In female rats orally administered 2 mg/kg/day of tazarotene from 15 days before mating through gestation day 7, classic developmental effects of retinoids including decreased number of implantation sites, decreased litter size, decreased numbers of live fetuses, and decreased fetal body weights were observed at this dose (6 times the MRHD based on AUC comparison). A low incidence of retinoid-related malformations was observed at this dose.
In a pre- and postnatal development toxicity study, topical administration of a tazarotene gel formulation (0.125 mg/kg/day) to pregnant female rats from gestation day 16 through lactation day 20 reduced pup survival, but did not affect the reproductive capacity of the offspring. Based on data from another study, the systemic drug exposure in the rat at this dose would be equivalent to the MRHD (based on AUC comparison).
There are no data on the presence of tazarotene or its metabolites in human milk, the effects on the breastfed infant, or the effects on milk production. After single topical doses of a 14 C-tazarotene gel formulation to the skin of lactating rats, radioactivity was detected in rat milk. The developmental and health benefits of breastfeeding should be considered along with the mother’s clinical need for ARAZLO and any potential adverse effects on the breastfed child from ARAZLO.
To minimize potential exposure to the breastfed infant via breast milk, use ARAZLO for the shortest duration possible while breastfeeding. Advise breastfeeding patients not to apply ARAZLO directly to the nipple and areola to prevent direct infant exposure.
Pregnancy testing is recommended for patients of childbearing potential within 2 weeks prior to initiating ARAZLO therapy which should begin during a menstrual period.
Advise patients of childbearing potential to use effective contraception during treatment with ARAZLO.
Safety and effectiveness of ARAZLO for the topical treatment of acne vulgaris have been established in pediatric patients age 9 years and older based on evidence from two multicenter, randomized, double-blind, parallel-group, vehicle-controlled, 12-week clinical trials and an open-label pharmacokinetic study. A total of 300 pediatric subjects aged 9 to less than 17 years received ARAZLO in the clinical studies [see Clinical Pharmacology (12.3) and Clinical Studies (14)].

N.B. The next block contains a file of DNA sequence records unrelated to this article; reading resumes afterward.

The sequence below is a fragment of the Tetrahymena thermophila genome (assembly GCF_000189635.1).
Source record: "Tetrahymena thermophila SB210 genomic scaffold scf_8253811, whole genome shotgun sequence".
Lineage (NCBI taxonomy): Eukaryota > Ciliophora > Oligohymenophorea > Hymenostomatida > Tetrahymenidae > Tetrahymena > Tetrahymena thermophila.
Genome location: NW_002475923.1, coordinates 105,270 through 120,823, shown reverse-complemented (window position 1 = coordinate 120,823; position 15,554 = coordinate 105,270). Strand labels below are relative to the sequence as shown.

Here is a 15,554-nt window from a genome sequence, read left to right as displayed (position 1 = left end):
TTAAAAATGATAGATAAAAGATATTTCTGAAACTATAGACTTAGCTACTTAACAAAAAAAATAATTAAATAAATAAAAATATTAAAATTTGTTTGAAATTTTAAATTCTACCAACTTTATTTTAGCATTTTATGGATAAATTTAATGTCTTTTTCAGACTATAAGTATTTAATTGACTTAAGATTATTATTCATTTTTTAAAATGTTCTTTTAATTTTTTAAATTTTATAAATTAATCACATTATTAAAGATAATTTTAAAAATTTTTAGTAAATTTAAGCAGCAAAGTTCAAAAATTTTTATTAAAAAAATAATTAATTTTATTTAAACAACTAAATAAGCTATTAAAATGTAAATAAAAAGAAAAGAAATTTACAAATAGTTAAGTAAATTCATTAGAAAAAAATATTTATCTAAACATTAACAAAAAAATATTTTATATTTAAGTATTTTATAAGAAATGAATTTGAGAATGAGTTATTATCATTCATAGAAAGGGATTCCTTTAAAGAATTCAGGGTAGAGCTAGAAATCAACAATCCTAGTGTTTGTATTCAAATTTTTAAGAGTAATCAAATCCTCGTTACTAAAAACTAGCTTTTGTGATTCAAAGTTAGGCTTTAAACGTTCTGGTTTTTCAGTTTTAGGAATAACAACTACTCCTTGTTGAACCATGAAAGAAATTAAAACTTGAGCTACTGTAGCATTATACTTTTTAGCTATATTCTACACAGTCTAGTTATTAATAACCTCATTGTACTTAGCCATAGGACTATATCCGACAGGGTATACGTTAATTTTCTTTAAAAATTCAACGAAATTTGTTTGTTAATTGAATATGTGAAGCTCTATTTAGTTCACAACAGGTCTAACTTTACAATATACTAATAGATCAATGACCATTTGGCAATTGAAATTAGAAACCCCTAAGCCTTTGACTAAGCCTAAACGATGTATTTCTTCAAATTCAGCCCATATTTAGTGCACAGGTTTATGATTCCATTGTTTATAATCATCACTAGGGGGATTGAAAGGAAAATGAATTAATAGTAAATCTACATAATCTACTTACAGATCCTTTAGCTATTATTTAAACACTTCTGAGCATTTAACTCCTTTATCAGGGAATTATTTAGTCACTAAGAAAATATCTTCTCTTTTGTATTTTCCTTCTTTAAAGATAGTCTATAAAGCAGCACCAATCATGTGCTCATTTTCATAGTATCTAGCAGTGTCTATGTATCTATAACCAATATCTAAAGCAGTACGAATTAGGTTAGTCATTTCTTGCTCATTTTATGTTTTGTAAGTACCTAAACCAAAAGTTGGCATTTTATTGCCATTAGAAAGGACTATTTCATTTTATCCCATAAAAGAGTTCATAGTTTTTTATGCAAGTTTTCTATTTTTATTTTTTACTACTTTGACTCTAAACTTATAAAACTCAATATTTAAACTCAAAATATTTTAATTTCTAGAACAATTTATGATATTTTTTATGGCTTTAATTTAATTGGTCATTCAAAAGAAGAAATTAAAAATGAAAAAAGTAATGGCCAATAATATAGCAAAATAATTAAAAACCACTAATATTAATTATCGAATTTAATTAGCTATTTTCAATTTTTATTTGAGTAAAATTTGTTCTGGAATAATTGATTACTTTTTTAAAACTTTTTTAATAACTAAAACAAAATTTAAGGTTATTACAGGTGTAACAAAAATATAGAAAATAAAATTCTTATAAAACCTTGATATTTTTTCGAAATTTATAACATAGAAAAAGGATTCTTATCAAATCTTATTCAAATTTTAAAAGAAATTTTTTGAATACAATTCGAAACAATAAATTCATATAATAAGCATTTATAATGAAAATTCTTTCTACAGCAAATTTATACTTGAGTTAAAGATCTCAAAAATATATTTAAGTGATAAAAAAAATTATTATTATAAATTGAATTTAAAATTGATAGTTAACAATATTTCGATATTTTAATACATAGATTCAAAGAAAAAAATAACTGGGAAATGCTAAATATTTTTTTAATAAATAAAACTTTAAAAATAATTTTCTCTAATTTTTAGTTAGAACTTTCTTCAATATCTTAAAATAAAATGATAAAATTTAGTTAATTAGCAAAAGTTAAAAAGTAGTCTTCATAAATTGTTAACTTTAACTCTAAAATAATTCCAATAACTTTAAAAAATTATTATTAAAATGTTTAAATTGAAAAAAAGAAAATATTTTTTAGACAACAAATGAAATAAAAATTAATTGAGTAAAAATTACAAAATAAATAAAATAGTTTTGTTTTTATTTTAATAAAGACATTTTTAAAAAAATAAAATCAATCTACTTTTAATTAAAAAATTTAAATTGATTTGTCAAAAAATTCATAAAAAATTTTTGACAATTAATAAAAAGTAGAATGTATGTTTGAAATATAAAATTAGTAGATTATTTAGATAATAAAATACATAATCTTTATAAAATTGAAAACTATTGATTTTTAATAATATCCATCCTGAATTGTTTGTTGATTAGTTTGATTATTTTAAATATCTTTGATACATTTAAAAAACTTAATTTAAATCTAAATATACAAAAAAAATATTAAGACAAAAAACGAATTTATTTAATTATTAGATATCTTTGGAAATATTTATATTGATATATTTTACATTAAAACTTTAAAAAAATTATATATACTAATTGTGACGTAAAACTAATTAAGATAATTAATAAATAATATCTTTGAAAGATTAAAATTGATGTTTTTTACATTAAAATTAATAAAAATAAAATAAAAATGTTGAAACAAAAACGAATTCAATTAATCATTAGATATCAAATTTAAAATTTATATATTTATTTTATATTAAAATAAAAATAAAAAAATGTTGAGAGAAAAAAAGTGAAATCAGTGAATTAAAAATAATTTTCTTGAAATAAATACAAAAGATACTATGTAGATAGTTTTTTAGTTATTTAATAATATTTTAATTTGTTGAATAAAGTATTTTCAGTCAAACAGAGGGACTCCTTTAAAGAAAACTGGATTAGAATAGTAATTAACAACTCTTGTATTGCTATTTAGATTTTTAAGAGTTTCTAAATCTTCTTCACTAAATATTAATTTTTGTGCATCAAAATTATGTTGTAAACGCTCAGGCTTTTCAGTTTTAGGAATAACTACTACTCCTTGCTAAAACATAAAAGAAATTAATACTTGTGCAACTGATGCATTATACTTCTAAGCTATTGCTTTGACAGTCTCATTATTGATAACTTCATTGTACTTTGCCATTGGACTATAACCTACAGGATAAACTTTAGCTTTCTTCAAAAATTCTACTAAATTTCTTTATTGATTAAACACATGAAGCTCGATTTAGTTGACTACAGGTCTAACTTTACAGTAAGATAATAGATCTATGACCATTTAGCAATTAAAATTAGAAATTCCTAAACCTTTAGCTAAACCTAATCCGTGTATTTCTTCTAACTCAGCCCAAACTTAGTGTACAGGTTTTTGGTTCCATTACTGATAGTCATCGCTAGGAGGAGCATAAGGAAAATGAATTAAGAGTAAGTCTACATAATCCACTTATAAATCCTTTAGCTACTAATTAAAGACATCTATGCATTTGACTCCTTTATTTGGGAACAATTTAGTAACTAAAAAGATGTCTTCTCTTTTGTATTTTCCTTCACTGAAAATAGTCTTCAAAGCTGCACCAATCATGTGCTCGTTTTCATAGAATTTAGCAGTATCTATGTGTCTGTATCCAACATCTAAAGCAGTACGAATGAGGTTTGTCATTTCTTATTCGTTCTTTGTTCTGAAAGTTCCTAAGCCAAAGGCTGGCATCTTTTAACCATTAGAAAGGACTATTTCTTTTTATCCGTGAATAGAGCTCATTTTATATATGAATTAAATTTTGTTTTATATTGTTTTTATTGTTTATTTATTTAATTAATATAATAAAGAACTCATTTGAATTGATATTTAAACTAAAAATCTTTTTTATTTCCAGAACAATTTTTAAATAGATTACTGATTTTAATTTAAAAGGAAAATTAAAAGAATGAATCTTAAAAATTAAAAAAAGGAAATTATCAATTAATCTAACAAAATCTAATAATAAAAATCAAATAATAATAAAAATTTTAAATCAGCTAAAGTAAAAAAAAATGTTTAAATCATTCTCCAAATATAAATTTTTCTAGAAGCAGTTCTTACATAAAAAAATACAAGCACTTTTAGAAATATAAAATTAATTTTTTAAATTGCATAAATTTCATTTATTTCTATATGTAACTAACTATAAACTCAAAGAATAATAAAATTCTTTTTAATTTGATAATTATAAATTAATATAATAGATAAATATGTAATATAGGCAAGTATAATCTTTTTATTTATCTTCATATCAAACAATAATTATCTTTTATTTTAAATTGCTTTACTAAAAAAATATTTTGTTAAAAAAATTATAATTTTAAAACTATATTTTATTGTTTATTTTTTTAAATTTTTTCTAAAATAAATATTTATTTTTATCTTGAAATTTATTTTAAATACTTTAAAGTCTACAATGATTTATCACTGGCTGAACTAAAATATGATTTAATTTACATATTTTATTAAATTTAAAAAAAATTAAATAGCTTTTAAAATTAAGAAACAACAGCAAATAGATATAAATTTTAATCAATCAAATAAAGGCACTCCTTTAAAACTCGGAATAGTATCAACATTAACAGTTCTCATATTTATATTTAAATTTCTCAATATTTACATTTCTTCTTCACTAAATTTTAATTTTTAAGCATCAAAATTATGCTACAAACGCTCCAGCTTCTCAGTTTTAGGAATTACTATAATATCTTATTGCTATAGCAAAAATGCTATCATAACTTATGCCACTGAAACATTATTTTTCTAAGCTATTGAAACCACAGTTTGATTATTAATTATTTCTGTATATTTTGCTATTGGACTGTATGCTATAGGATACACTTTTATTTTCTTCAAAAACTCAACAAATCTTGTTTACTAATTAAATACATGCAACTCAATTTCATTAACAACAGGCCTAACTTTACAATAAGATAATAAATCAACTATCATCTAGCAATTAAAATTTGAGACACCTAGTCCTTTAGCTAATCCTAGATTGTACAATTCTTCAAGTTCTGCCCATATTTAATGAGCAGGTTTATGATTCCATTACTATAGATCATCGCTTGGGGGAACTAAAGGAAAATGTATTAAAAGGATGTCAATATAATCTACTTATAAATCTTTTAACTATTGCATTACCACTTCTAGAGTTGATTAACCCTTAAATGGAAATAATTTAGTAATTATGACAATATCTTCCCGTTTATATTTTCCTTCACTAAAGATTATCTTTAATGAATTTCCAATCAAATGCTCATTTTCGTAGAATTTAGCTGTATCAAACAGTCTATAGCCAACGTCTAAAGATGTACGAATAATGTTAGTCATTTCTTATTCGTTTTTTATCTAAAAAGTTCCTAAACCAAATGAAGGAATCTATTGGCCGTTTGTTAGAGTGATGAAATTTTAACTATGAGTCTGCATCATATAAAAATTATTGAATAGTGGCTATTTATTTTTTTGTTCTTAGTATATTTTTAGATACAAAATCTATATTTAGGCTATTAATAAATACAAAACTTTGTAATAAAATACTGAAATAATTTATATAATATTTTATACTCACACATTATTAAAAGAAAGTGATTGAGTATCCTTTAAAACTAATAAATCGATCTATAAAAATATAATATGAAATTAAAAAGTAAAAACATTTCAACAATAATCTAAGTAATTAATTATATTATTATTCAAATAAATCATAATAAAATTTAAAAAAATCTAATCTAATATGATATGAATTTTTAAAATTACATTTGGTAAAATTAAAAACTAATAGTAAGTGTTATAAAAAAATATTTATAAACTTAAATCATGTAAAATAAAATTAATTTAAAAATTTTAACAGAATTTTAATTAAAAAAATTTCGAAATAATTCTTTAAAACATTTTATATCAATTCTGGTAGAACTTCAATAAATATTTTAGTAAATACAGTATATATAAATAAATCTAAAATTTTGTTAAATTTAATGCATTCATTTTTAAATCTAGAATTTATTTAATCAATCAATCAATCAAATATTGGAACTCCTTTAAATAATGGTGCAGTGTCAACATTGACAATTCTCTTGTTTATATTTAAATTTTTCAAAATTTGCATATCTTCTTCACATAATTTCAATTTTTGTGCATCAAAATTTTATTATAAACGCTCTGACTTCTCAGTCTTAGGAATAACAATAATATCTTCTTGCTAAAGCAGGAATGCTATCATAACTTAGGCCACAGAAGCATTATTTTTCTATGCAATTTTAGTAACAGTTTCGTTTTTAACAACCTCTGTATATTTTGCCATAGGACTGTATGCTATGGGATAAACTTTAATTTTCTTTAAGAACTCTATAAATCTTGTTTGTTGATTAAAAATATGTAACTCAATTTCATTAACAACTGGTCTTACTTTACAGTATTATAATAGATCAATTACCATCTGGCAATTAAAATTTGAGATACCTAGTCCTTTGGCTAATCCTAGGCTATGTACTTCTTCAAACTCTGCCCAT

The safety and effectiveness of ARAZLO in pediatric patients below the age of 9 years have not been established.
Clinical trials of ARAZLO did not include sufficient numbers of subjects age 65 years and older to determine whether they respond differently from younger subjects.
Oral ingestion of the drug may lead to the same adverse effects as those associated with excessive oral intake of Vitamin A (hypervitaminosis A) or other retinoids. If oral ingestion occurs, monitor the patient closely and administer appropriate supportive measures, as necessary.
ARAZLO (tazarotene) is a white to off-white lotion containing 0.045% tazarotene by weight for topical administration.
Tazarotene is a member of the acetylenic class of retinoids. The chemical name for tazarotene is 6-[(3,4-Dihydro-4,4-dimethyl-2H-1-benzothiopyran-6-yl)ethynyl]-3-pyridinecarboxylic acid ethyl ester. The structural formula for tazarotene is represented below:
Molecular Formula: C21 H21 NO2 S Molecular Weight: 351.46
Each gram of ARAZLO contains 0.45 mg (0.045%) tazarotene in a white to off-white lotion base consisting of carbomer copolymer type B, carbomer homopolymer type A, diethyl sebacate, edetate disodium dihydrate, light mineral oil, methylparaben, propylparaben, purified water, sodium hydroxide, sorbitan monooleate and sorbitol solution, 70%.